Last week brought with it all the magnificent wonders of Rhinebeck, and what a great time it was. I can’t tell you how much I love that time of year, and the people I spend it with.  Both days of the festival turned out to be sweater weather, brilliant for people watching (I took a lot of notes about the beautiful things I saw people wearing) and for wearing my own sweater – finished and blocked on Rhinebeck eve.

bootswool-2016-10-20 allofus-2016-10-20 licksheep-2016-10-20 llama-2016-10-20

I did the festival with a bad cold this year, and though I fear I was patient zero for the annual Rhinebeck Crud that seems to make it’s way around every year, me and my box of tissues managed to have a pretty good time. (Apologies to any of you I met on the weekend and refused to hug or shake hands with – I swear I was just trying not to spread it around. Extra apologies if it didn’t work.)



baa-2016-10-20 sheep1-2016-10-20-1

littlewave2-2016-10-20 sweaterdetail-2016-10-20

Sweater: Little Wave, Yarn: Blackwater Abbey in Pippin. (5 skeins) I love how it turned out – it’s a bit big, but I wanted a workhorse of a sweater, a cozy grampa kind of thing, and it suits perfectly. (Photo Credits to Caro)

littlewave1-2016-10-20 littlewave3-2016-10-20

(As an aside, I didn’t know my hair was that grey until I saw those pictures.)

When Rhinebeck was all said and done, I went back to Boston with friends, and awaited some papers that need to come through before I leave the US. I had big plans to rent myself a cheap spot for a while, hunker down and work, and have a good look at Boston. I thought it would be lovely. Apparently I’m not the only one who thought so, because when I went looking for a place even slightly affordable, it was a total bust. I got on the phone with Joe, and while we were chatting, we had a crazy idea. We looked for cheap flights and cheap hotel rooms, and well.  It was Las Vegas.  In a move that was totally and completely unlike me in every way, at 3pm I bought a ticket to Vegas that departed at 6pm, booked a hotel that had a sale, and left for the airport.

All the way to the airport, I couldn’t believe what I was doing. I’m a planner. A person who thinks ahead, a person who absolutely doesn’t buy a same day plane ticket and who certainly doesn’t buy a ticket to Las Vegas. Still, there I was… the plane was a little delayed leaving Boston, and I worried about missing my connection in LA- but we made up the time in the air, and landed in plenty of time to make it, and I would have made that connection too, except there was no gate to pull into. We sat there on the tarmac, with me anxiously checking the clock every fourteen seconds, until I watched the plane I should have been on push back from the gate, taxi away, and take off without me on it.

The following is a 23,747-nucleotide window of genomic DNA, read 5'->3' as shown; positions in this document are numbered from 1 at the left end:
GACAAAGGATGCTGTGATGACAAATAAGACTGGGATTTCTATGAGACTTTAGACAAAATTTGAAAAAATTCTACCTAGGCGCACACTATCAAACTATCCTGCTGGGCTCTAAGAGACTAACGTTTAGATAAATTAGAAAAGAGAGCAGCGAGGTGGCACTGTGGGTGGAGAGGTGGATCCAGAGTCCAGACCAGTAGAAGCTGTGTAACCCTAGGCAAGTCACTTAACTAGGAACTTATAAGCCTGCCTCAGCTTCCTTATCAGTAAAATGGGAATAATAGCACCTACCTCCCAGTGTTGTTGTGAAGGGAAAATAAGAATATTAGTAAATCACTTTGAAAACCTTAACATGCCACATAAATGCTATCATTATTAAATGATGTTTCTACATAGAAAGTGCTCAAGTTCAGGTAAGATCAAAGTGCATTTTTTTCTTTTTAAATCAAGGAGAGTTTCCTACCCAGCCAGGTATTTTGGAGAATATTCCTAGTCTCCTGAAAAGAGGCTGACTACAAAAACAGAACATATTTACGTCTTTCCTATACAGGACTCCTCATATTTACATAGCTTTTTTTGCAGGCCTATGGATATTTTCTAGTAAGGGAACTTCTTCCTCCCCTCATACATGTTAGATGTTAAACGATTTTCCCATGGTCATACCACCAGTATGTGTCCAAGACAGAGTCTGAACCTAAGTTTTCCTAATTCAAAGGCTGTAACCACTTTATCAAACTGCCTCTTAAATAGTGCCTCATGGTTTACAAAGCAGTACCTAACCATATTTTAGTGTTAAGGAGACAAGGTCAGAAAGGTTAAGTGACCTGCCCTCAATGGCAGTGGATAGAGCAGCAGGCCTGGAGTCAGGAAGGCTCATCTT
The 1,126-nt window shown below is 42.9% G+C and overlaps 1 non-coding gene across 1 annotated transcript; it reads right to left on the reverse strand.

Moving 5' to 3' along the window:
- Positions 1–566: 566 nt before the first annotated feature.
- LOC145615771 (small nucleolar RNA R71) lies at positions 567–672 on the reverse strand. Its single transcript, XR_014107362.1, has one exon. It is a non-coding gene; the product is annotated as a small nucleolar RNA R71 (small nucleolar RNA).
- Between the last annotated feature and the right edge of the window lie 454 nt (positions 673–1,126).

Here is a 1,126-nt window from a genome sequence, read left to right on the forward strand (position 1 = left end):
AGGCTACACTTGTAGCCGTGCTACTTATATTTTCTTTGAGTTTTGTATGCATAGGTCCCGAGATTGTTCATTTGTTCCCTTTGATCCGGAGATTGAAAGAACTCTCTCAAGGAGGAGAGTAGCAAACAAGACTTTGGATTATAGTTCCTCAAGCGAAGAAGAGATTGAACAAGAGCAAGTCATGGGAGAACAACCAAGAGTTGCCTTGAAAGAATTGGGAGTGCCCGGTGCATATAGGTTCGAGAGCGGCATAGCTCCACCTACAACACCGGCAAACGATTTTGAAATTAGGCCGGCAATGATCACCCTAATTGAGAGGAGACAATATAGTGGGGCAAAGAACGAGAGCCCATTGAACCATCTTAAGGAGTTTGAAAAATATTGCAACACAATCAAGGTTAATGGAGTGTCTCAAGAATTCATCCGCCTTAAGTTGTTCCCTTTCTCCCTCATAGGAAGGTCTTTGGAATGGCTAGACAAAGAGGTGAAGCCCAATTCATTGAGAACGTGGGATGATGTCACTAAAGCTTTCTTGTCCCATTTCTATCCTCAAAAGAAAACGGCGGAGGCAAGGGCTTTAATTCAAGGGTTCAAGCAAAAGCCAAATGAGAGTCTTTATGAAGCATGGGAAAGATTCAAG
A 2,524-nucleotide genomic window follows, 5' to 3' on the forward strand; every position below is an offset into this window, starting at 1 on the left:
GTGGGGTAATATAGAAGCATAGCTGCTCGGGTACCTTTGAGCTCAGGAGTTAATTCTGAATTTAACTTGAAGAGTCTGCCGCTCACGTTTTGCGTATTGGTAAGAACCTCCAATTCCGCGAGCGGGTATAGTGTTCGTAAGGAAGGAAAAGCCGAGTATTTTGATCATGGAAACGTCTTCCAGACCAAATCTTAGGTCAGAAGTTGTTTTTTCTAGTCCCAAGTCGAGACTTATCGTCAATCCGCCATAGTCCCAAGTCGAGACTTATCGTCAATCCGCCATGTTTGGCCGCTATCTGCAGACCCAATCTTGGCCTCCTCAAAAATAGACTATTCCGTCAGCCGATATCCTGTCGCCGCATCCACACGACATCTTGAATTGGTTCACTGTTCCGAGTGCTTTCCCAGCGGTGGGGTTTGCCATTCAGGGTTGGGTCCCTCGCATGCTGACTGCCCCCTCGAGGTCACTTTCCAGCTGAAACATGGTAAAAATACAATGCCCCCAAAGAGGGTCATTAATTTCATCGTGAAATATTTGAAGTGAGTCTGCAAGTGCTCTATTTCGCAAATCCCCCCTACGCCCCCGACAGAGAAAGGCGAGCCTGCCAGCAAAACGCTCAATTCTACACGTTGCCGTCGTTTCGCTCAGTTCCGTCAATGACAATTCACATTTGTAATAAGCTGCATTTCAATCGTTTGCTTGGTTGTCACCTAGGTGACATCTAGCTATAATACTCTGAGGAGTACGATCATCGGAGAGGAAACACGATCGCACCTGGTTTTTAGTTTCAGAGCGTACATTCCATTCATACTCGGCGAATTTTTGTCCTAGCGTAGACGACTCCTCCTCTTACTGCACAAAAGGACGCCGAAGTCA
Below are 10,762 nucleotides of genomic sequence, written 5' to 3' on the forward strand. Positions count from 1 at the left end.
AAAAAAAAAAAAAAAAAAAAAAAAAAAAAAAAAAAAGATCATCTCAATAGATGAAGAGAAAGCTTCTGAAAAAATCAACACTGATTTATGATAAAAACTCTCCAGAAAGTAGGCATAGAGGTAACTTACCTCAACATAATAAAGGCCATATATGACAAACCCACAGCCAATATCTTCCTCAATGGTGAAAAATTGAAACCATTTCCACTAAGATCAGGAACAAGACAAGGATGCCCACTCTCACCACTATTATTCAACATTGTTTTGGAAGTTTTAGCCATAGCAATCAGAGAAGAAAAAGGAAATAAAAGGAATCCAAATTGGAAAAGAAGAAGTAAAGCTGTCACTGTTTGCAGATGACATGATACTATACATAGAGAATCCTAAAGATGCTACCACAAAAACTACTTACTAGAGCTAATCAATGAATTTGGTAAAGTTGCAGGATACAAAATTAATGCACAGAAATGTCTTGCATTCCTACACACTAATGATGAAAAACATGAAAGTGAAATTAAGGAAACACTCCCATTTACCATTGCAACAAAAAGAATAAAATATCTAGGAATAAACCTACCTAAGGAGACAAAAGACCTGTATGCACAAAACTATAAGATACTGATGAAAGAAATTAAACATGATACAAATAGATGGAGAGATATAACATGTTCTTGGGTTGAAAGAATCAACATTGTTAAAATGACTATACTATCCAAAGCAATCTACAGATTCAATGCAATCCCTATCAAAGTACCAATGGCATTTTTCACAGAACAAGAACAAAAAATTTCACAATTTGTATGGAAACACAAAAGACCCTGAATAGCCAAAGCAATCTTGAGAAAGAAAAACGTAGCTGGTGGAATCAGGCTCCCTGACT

Now, despite lacking spontaneity as a personality trait, I am a pretty seasoned traveller, so I didn’t panic straight off. Heaven only knows what time the last flight goes to Vegas. I’ve seen lots of movies and it seemed to me like anything would be possible. I sat there on the plane for 75 minutes, until we pulled into a gate, and I disembarked, and hustled straight to the help desk. I won’t tell you the whole thing, but suffice it to say that it had been the last flight to Vegas that I’d been booked on, and they were very sorry, but there were no flights with room on them the next day either – the best they could do was to bump me to another carrier, and put me on an 8am flight out. I sighed, accepted the vouchers for the shuttle and the hotel, and went to find my luggage.

Things got worse from there. It took a long time for them to retrieve my bags. There was no shuttle, and when I got to the hotel, there was a problem with the voucher that took a while to resolve. I stood there, leaning on the desk and finally convinced the guy that maybe he could work on the problem while I was sleeping? If I gave him a credit card as insurance? He agreed, and I fell into a bed of questionable quality at 2:30am.

When my alarm went off at 5:45am – just three hours and 15 minutes later, I couldn’t help but wonder if spontaneity was for me.